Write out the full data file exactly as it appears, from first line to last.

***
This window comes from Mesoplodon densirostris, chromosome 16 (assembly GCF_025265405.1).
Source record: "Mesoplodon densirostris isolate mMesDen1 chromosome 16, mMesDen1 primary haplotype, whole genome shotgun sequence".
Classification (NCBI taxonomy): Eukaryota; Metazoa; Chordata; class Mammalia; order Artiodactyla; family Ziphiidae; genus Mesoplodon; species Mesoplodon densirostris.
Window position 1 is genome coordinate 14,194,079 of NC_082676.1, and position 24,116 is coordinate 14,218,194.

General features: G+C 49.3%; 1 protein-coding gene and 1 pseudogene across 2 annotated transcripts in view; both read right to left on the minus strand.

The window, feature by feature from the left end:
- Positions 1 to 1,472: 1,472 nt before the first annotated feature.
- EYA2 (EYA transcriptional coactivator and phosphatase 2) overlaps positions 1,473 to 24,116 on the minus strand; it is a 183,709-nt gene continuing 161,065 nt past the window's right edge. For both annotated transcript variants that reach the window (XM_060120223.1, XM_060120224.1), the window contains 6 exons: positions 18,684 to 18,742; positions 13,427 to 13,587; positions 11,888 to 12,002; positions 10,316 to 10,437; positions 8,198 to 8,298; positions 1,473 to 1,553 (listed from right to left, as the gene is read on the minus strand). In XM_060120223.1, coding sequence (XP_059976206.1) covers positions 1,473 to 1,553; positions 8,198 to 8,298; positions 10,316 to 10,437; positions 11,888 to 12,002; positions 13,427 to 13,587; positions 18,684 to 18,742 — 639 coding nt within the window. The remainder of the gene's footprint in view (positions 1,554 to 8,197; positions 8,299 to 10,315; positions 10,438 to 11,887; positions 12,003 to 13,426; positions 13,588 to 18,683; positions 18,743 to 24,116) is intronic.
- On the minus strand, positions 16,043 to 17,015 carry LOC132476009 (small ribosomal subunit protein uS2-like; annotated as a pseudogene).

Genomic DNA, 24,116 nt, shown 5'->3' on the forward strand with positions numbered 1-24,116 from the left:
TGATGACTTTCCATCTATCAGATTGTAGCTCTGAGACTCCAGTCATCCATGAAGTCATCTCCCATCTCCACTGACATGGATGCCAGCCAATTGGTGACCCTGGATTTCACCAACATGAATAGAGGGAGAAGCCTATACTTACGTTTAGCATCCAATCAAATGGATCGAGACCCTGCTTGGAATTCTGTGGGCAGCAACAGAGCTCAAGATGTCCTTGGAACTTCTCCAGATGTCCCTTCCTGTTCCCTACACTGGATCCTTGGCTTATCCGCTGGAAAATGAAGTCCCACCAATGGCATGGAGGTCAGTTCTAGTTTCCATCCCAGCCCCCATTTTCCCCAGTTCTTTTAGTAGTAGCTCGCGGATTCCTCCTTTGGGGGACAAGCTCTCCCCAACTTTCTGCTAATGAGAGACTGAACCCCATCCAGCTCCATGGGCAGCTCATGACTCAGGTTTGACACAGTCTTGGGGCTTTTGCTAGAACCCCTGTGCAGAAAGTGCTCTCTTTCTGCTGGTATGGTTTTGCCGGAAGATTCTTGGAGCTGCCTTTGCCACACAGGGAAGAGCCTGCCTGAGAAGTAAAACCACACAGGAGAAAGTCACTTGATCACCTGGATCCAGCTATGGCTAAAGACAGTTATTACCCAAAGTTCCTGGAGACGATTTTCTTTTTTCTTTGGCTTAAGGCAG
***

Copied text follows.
This window comes from Mesoplodon densirostris, chromosome 16 (assembly GCF_025265405.1).
Source record: "Mesoplodon densirostris isolate mMesDen1 chromosome 16, mMesDen1 primary haplotype, whole genome shotgun sequence".
Classification (NCBI taxonomy): Eukaryota; Metazoa; Chordata; class Mammalia; order Artiodactyla; family Ziphiidae; genus Mesoplodon; species Mesoplodon densirostris.
Window position 1 is genome coordinate 14,194,079 of NC_082676.1, and position 24,116 is coordinate 14,218,194.

General features: G+C 49.3%; 1 protein-coding gene and 1 pseudogene across 2 annotated transcripts in view; both read right to left on the minus strand.

The window, feature by feature from the left end:
- Positions 1 to 1,472: 1,472 nt before the first annotated feature.
- EYA2 (EYA transcriptional coactivator and phosphatase 2) overlaps positions 1,473 to 24,116 on the minus strand; it is a 183,709-nt gene continuing 161,065 nt past the window's right edge. For both annotated transcript variants that reach the window (XM_060120223.1, XM_060120224.1), the window contains 6 exons: positions 18,684 to 18,742; positions 13,427 to 13,587; positions 11,888 to 12,002; positions 10,316 to 10,437; positions 8,198 to 8,298; positions 1,473 to 1,553 (listed from right to left, as the gene is read on the minus strand). In XM_060120223.1, coding sequence (XP_059976206.1) covers positions 1,473 to 1,553; positions 8,198 to 8,298; positions 10,316 to 10,437; positions 11,888 to 12,002; positions 13,427 to 13,587; positions 18,684 to 18,742 — 639 coding nt within the window. The remainder of the gene's footprint in view (positions 1,554 to 8,197; positions 8,299 to 10,315; positions 10,438 to 11,887; positions 12,003 to 13,426; positions 13,588 to 18,683; positions 18,743 to 24,116) is intronic.
- On the minus strand, positions 16,043 to 17,015 carry LOC132476009 (small ribosomal subunit protein uS2-like; annotated as a pseudogene).

Genomic DNA, 24,116 nt, shown 5'->3' on the forward strand with positions numbered 1-24,116 from the left:
TGATGACTTTCCATCTATCAGATTGTAGCTCTGAGACTCCAGTCATCCATGAAGTCATCTCCCATCTCCACTGACATGGATGCCAGCCAATTGGTGACCCTGGATTTCACCAACATGAATAGAGGGAGAAGCCTATACTTACGTTTAGCATCCAATCAAATGGATCGAGACCCTGCTTGGAATTCTGTGGGCAGCAACAGAGCTCAAGATGTCCTTGGAACTTCTCCAGATGTCCCTTCCTGTTCCCTACACTGGATCCTTGGCTTATCCGCTGGAAAATGAAGTCCCACCAATGGCATGGAGGTCAGTTCTAGTTTCCATCCCAGCCCCCATTTTCCCCAGTTCTTTTAGTAGTAGCTCGCGGATTCCTCCTTTGGGGGACAAGCTCTCCCCAACTTTCTGCTAATGAGAGACTGAACCCCATCCAGCTCCATGGGCAGCTCATGACTCAGGTTTGACACAGTCTTGGGGCTTTTGCTAGAACCCCTGTGCAGAAAGTGCTCTCTTTCTGCTGGTATGGTTTTGCCGGAAGATTCTTGGAGCTGCCTTTGCCACACAGGGAAGAGCCTGCCTGAGAAGTAAAACCACACAGGAGAAAGTCACTTGATCACCTGGATCCAGCTATGGCTAAAGACAGTTATTACCCAAAGTTCCTGGAGACGATTTTCTTTTTTCTTTGGCTTAAGGCAG